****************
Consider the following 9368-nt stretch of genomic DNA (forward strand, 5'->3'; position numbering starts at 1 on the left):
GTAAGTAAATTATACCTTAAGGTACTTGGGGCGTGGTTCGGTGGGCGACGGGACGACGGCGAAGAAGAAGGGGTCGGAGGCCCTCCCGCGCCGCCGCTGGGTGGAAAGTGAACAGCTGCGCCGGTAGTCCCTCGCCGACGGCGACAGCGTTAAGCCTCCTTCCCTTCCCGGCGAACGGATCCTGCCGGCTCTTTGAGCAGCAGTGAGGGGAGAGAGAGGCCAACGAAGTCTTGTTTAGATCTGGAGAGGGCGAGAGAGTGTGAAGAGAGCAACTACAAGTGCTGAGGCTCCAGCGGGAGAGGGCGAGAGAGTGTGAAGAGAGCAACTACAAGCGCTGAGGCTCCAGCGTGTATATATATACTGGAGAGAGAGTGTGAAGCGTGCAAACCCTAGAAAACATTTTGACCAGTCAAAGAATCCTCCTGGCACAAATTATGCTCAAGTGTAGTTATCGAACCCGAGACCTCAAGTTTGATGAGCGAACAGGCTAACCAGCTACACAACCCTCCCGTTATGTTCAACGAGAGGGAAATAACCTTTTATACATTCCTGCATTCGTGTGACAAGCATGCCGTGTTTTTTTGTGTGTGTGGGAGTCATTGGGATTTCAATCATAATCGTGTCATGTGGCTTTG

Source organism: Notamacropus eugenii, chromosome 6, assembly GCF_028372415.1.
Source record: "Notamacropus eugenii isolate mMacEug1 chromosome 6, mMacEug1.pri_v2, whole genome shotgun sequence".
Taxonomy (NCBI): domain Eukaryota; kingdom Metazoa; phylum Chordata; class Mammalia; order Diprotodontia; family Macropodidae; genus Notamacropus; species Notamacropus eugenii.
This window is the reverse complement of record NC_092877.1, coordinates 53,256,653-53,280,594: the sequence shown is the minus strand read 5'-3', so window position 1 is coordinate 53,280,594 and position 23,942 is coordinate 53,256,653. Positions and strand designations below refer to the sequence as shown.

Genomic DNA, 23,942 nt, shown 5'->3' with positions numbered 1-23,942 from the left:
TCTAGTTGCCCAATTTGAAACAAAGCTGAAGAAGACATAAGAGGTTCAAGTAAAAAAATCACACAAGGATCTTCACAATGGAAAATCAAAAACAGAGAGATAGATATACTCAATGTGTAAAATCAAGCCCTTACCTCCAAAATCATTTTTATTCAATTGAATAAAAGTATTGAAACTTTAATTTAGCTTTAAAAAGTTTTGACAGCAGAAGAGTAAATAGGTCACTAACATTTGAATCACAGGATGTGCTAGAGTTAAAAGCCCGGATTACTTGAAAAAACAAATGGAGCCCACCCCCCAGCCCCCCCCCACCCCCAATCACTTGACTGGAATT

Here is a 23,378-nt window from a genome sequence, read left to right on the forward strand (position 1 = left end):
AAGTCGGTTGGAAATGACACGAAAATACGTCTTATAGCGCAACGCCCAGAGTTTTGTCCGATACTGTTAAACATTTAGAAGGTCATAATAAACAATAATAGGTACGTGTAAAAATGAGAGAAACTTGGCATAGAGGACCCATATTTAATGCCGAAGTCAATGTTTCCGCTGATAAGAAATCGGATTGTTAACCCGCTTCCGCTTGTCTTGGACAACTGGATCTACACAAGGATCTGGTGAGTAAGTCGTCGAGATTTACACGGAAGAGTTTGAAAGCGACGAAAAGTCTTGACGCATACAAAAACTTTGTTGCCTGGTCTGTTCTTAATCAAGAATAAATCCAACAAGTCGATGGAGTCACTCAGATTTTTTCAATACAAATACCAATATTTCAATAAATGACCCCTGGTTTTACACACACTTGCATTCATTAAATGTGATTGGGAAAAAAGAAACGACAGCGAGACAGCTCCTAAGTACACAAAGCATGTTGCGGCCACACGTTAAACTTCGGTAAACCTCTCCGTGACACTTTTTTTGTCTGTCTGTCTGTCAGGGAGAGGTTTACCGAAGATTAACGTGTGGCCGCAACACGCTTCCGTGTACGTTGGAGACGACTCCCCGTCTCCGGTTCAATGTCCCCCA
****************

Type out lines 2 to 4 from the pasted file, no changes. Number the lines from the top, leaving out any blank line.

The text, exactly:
GTAAGTAAATTATACCTTAAGGTACTTGGGGCGTGGTTCGGTGGGCGACGGGACGACGGCGAAGAAGAAGGGGTCGGAGGCCCTCCCGCGCCGCCGCTGGGTGGAAAGTGAACAGCTGCGCCGGTAGTCCCTCGCCGACGGCGACAGCGTTAAGCCTCCTTCCCTTCCCGGCGAACGGATCCTGCCGGCTCTTTGAGCAGCAGTGAGGGGAGAGAGAGGCCAACGAAGTCTTGTTTAGATCTGGAGAGGGCGAGAGAGTGTGAAGAGAGCAACTACAAGTGCTGAGGCTCCAGCGGGAGAGGGCGAGAGAGTGTGAAGAGAGCAACTACAAGCGCTGAGGCTCCAGCGTGTATATATATACTGGAGAGAGAGTGTGAAGCGTGCAAACCCTAGAAAACATTTTGACCAGTCAAAGAATCCTCCTGGCACAAATTATGCTCAAGTGTAGTTATCGAACCCGAGACCTCAAGTTTGATGAGCGAACAGGCTAACCAGCTACACAACCCTCCCGTTATGTTCAACGAGAGGGAAATAACCTTTTATACATTCCTGCATTCGTGTGACAAGCATGCCGTGTTTTTTTGTGTGTGTGGGAGTCATTGGGATTTCAATCATAATCGTGTCATGTGGCTTTG

Source organism: Notamacropus eugenii, chromosome 6, assembly GCF_028372415.1.
Source record: "Notamacropus eugenii isolate mMacEug1 chromosome 6, mMacEug1.pri_v2, whole genome shotgun sequence".